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Life at Boomer Lake with Deb, Saturday June 16, 2012
An Uncommon Duck
A new visitor was on the lake this week, who doesn’t hail from these parts. Here is the Black-Bellied Whistling-Duck, who comes from the southern tip of TX and central to southern inland FL, and both Mexican coasts. This distinctive and beautiful duck spent three days on Boomer Lake and was alone. A few Mallards tried to provide friendship, but they were ignored by this solitary duck. This bird is supposed to be much more common around the American tropics and the only North American duck with a red bill, which made it seem so distinctive. Fortunately, this duck chose to visit central OK, so I was able to get a few beautiful photos, a definite bonus.
Babies are still very high priority. I came across the proud Western Kingbird parents of these three good looking youngsters. Mind you, I only thought that there were two until today, when I was able to see the third. Mother and father were taking turns feeding these little ones, and there was also what appeared to be a helper or a guard in close proximity, too. The parents appeared to be a little skittish and wary, so I quickly took my pictures and left in a couple of minutes. The nest was out in full view, or at least in my line of sight. They didn’t appear to be deliberately trying to draw attention to themselves, but I was pleased that they were on my walking route.
Also, I found an older Baltimore Oriole than the first one. This little one was out of the nest and making his way all around the tree for an expedition on the second day that I saw it. I was not aware of any siblings and none of the parents were in sight.
North American Songbirds
Here’s a little Great-Tailed Grackle fledgling asking for food. The babies always cry and flap their wings to make their point known, and you know, the funny thing is, they always seem to get exactly what they want. Just like human little ones, eh?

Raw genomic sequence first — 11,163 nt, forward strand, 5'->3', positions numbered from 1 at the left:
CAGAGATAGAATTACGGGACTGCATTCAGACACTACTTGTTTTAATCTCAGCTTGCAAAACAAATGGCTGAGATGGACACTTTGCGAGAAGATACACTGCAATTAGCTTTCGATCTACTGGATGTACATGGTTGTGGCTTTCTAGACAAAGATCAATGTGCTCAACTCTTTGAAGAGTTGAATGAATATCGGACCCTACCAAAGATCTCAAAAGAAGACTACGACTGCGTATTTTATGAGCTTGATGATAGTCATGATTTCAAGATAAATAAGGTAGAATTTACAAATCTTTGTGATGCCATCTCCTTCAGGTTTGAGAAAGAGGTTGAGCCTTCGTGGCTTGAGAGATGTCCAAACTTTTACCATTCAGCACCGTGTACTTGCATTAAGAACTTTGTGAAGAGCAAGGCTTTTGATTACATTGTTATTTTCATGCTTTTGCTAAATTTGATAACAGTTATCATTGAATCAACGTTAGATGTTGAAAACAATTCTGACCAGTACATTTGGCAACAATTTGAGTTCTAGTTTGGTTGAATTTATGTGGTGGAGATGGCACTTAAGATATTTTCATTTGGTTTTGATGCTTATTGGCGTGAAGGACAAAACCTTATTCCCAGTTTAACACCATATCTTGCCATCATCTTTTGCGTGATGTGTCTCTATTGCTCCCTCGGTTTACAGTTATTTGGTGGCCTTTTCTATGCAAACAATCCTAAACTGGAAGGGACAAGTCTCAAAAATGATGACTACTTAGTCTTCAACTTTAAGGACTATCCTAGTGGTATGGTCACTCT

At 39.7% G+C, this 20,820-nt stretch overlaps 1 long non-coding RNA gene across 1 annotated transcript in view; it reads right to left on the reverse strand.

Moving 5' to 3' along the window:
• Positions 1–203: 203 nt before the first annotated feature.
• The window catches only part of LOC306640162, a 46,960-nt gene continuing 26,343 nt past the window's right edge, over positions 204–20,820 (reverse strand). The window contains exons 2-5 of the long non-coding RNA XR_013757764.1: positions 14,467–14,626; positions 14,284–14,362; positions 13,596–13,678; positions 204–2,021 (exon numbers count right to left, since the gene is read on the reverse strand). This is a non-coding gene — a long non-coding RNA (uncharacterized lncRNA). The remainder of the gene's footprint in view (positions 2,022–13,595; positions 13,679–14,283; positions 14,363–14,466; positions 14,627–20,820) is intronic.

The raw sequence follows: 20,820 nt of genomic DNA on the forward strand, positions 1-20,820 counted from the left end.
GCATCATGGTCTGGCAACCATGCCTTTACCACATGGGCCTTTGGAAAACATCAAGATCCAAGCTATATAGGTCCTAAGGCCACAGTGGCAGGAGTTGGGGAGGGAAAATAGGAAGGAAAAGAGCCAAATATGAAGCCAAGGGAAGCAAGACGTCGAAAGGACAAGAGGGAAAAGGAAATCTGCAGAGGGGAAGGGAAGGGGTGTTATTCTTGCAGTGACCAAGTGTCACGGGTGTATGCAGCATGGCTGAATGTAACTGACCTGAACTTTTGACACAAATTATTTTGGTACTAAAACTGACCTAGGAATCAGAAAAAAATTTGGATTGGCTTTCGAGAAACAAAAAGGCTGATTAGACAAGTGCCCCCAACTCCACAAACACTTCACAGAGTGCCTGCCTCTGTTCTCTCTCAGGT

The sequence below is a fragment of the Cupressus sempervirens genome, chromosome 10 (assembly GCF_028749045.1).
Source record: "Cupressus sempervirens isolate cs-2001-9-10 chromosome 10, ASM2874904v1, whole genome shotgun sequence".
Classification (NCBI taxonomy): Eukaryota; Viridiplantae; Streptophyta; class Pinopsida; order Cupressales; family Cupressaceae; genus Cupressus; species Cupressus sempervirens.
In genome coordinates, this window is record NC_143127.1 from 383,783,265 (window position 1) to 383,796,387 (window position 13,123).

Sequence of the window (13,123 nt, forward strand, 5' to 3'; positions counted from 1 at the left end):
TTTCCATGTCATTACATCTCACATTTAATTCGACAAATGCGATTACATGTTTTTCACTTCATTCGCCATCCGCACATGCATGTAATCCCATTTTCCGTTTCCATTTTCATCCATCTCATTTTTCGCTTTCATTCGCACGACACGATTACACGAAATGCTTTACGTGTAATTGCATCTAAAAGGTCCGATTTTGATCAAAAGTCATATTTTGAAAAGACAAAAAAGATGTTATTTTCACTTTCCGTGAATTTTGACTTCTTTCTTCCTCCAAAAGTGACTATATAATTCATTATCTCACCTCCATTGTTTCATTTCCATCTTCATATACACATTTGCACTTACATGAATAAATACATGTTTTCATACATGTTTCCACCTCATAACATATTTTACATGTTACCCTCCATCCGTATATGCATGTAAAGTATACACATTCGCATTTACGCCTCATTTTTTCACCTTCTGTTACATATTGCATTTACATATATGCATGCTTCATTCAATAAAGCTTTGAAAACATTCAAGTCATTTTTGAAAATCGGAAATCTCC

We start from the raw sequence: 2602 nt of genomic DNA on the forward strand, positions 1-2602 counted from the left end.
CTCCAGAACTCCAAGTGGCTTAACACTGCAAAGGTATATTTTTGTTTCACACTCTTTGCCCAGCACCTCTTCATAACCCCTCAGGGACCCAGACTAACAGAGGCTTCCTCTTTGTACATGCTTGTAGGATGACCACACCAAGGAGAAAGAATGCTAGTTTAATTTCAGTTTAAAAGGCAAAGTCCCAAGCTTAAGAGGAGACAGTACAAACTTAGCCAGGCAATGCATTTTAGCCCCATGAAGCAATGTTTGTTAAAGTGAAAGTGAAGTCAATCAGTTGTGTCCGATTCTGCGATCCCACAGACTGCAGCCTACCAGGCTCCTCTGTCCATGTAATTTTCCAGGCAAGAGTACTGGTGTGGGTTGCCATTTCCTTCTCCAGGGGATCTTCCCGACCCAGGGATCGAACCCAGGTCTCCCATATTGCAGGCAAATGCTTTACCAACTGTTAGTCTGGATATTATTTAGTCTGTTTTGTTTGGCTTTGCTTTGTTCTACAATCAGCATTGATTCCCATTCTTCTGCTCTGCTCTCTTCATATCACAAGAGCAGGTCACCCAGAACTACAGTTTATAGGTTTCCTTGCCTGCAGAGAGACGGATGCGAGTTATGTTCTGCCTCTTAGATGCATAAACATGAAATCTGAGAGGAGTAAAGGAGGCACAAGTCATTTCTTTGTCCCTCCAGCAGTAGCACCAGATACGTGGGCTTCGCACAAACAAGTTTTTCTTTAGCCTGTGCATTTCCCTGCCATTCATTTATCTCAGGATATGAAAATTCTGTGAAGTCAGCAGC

A friend on my walking path, Chuck, stopped me for a few minutes on Monday to chat about a hawk catching a snake and flying off with it. This is the same man that I mentioned last week. It was fortunate that I was delayed a bit, for I came upon the Red-Headed Woodpecker. This is a fast moving woodpecker, and since the light was working against me, I consider myself lucky that I got one decent picture for you to see. I had seen another red head a couple of weeks ago that had been frightened off by a jogger, but I was in the right place at the right time this week.
No Woodpecker Young Ones Yet
The Red-Bellied Woodpecker is still living on the north side of the woods and I stopped by to see if there were any visible young ones. I haven’t seen any as of yet, but that doesn’t mean that none are in his cavity. I am keeping the family in mind each time I go by and hoping for a sign of babies.
Red-Winged Blackbird Fledgling
Mother and father Red-Winged Blackbird were also out with a young one, who was begging for food and getting it on the outing. When they are young, these birds resemble the adult female, as you can see in this picture. A very nice looking bird, I might add!
Friday, this box turtle was right next to my path, so I couldn’t resist getting a shot. This busy one was definitely on a mission, so I didn’t try to keep it from its business. It was obviously something very important, for it was in a great hurry.
End of the Week
Saturday looked like it was promising a good storm a couple of times with these black skies, but nothing ever came. My journey was cut a bit short in view of this and it was so dark, I lost a few pictures, but nothing that I probably won’t get later. So, I came home and made this for myself http://aviannovice.hubpages.com/hub/Vegetable-Egg-Foo-Yung Keep your head to the skies and your eyes on the ground, and I promise you that you will find something wonderful, sooner or later. In the meantime, Happy Birding!